GLSL is Hard.
GLSL stands for OpenGL Shading Language and it is a language specifically for writing shaders to be calculated by your GPU. In the simplest terms, a shader changes the color of a pixel.
I'm no expert at all, but I'm going to try to talk through some of the how and why of shaders.
A shader is made up of two distinct halves: vertex shader and fragment shader. Each one of these has to run for every pixel the shader is being applied to.
- Vertex Shader -
consumes data about the pixel (position, color, UV) and passes it to the fragment shaderTakes vertices and gives us coordinate / color values. I don't understand it fully, but for my purposes I get coordinate and colors values. And that's all I need to know (for now).
- Fragment Shader - takes pixel data and returns a vec4 RGBA value for what color the pixel ought to be
Because this runs on every pixel, it is important to make your shader light weight. GPUs are fast, but not infinite. For this reason, anything that requires branching logic (if/else) can decrease the performance of a shader significantly.
Also: you can look at the pixels around you as they are passed in pre-shader, but cannot observe the effect of the shader during processing.
So writing a shader becomes a game of creating a logic puzzle to get the single pixel you are looking at right now in isolation to be the color you want it to be for some larger effect.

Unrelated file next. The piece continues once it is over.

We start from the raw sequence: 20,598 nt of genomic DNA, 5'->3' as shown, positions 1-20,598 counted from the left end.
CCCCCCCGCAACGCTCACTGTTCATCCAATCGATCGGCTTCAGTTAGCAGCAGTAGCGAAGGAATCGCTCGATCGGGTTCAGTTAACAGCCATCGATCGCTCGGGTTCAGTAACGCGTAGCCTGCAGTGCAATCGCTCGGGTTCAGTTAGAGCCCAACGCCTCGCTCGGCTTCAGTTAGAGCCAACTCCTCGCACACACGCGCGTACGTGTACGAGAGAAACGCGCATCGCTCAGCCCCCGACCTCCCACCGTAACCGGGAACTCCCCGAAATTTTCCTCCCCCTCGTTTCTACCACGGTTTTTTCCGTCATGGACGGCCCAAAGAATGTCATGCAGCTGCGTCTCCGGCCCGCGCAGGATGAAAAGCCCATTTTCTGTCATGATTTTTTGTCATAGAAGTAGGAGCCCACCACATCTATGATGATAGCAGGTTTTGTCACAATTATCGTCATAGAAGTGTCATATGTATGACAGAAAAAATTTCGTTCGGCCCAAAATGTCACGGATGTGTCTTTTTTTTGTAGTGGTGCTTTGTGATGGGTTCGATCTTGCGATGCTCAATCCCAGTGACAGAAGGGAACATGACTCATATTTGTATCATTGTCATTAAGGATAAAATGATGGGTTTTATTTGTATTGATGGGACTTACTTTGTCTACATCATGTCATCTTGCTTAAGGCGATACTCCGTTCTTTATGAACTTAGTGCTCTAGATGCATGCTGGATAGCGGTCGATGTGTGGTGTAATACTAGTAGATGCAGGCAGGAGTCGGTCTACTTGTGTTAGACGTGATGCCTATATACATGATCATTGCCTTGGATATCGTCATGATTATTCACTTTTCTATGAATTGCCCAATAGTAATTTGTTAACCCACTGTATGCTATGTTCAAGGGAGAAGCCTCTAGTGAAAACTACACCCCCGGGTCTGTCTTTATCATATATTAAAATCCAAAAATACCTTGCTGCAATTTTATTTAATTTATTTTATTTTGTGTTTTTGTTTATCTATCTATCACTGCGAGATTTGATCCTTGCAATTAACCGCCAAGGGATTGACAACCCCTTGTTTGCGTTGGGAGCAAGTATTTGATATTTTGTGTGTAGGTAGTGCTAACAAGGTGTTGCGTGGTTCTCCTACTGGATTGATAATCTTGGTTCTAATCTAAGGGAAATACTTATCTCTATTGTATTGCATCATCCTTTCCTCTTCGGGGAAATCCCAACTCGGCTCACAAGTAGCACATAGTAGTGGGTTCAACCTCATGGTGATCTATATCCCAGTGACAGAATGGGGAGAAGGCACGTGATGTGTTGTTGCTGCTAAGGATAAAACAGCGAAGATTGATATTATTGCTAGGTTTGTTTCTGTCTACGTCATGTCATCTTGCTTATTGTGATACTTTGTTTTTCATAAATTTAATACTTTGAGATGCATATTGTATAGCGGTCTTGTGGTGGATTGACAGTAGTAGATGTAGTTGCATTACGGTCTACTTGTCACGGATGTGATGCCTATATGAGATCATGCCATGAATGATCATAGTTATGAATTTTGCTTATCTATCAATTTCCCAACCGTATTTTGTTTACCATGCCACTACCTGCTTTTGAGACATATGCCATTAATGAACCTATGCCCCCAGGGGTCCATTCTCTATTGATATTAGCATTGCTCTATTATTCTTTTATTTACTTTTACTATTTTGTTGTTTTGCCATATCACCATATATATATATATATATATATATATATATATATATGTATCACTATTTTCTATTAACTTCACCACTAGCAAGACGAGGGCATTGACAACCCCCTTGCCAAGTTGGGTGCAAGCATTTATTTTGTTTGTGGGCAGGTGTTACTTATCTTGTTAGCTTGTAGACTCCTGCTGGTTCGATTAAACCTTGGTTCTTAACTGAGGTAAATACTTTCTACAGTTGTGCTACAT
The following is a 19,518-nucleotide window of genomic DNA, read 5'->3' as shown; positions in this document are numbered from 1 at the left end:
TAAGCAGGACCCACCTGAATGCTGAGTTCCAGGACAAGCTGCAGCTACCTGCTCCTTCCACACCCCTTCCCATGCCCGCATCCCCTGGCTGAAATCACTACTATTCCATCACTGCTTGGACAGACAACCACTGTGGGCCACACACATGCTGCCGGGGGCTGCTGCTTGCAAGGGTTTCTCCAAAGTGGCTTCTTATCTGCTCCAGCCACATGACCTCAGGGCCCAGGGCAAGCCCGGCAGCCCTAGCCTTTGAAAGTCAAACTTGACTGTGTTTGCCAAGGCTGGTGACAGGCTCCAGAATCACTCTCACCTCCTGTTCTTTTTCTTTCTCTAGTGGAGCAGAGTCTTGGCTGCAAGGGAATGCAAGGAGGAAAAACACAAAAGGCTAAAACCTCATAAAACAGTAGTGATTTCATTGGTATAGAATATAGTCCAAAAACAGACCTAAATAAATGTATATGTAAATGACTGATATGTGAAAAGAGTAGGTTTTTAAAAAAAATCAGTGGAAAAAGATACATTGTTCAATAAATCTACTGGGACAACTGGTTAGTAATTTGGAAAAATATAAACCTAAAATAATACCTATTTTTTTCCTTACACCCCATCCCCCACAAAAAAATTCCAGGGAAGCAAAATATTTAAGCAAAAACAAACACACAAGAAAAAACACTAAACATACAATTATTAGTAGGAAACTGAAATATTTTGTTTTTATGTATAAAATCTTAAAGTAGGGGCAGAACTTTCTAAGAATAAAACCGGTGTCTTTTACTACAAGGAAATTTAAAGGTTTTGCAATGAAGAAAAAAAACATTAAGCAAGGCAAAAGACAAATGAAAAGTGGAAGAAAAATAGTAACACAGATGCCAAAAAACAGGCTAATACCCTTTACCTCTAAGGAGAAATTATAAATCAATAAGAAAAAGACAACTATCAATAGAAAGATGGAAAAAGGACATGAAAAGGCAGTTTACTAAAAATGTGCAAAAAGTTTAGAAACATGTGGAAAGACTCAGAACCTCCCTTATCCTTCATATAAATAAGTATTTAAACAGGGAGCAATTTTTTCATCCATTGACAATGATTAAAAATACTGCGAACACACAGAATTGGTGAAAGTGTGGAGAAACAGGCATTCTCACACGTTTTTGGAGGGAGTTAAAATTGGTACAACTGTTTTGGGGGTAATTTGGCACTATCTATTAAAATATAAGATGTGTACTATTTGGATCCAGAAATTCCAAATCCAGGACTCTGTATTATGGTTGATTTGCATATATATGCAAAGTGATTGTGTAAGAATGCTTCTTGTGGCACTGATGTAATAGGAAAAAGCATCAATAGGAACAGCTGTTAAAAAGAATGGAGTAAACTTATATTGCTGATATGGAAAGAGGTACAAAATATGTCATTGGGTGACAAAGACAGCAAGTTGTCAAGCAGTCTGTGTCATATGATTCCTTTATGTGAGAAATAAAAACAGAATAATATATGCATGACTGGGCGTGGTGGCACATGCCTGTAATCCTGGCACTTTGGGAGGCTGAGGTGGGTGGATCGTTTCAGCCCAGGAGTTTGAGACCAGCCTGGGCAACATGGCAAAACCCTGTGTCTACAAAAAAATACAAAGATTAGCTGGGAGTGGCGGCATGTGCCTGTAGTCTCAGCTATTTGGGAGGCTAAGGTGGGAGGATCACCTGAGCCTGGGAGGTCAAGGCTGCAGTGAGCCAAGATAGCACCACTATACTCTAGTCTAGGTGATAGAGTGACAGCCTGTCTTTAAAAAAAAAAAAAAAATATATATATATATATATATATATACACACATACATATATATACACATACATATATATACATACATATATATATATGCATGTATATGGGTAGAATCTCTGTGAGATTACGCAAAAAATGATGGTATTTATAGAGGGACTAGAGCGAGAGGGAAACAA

For the lighting in my game, I wanted to be able to draw colored light effects to some surface somewhere and then project and blend that color onto my sprites and surfaces while preserving the original pixel alpha value.
So we're trying to blend this:
Which is the surface representing the color of the lights. And we want to do this while preserving the alpha transparency values of the original sprite, not just draw a huge glowing blob on top of them.
There are two versions of this shader - one is for individual objects, which assumes that the sprite of that object is already being blended with the ambient "dark" color before the shader is applied.
When applying shaders to tileset layers in Game Maker, however, we cannot set the blend color prior to the shader, so the shader has to calculate that blend in the itself. That tileset version of the shader is the one I'm going to show.
The vertex shader for both of them is identical regardless.
This entire vertex shader is boilerplate up to line 19. (Excluding line 8 and 9). Basically we are getting the position of a pixel on the screen taking into account the UV size for it within the great Spritesheet In the Sky. (The texture page.)
Argument types: Attributes are default properties of a pixel. Uniforms are values passed into the shader. Varying values are calculated by the vertex shader and passed to the fragment shader.
These coordinates are for the texture we are applying it to. But in our fragment shader, we are going to pass in a second texture (the light surface) and we need a coordinate for pixels on that surface. The light surface is drawn to be the same size of the screen and is offset with the camera position to always be relative to the view. The gl position is relative to screen position, where (-1, -1) is the bottom left and (1, 1) is the top right. Lines 19-20 reinterpret this to be (0, 0) as top left and (1, 1) as bottom right.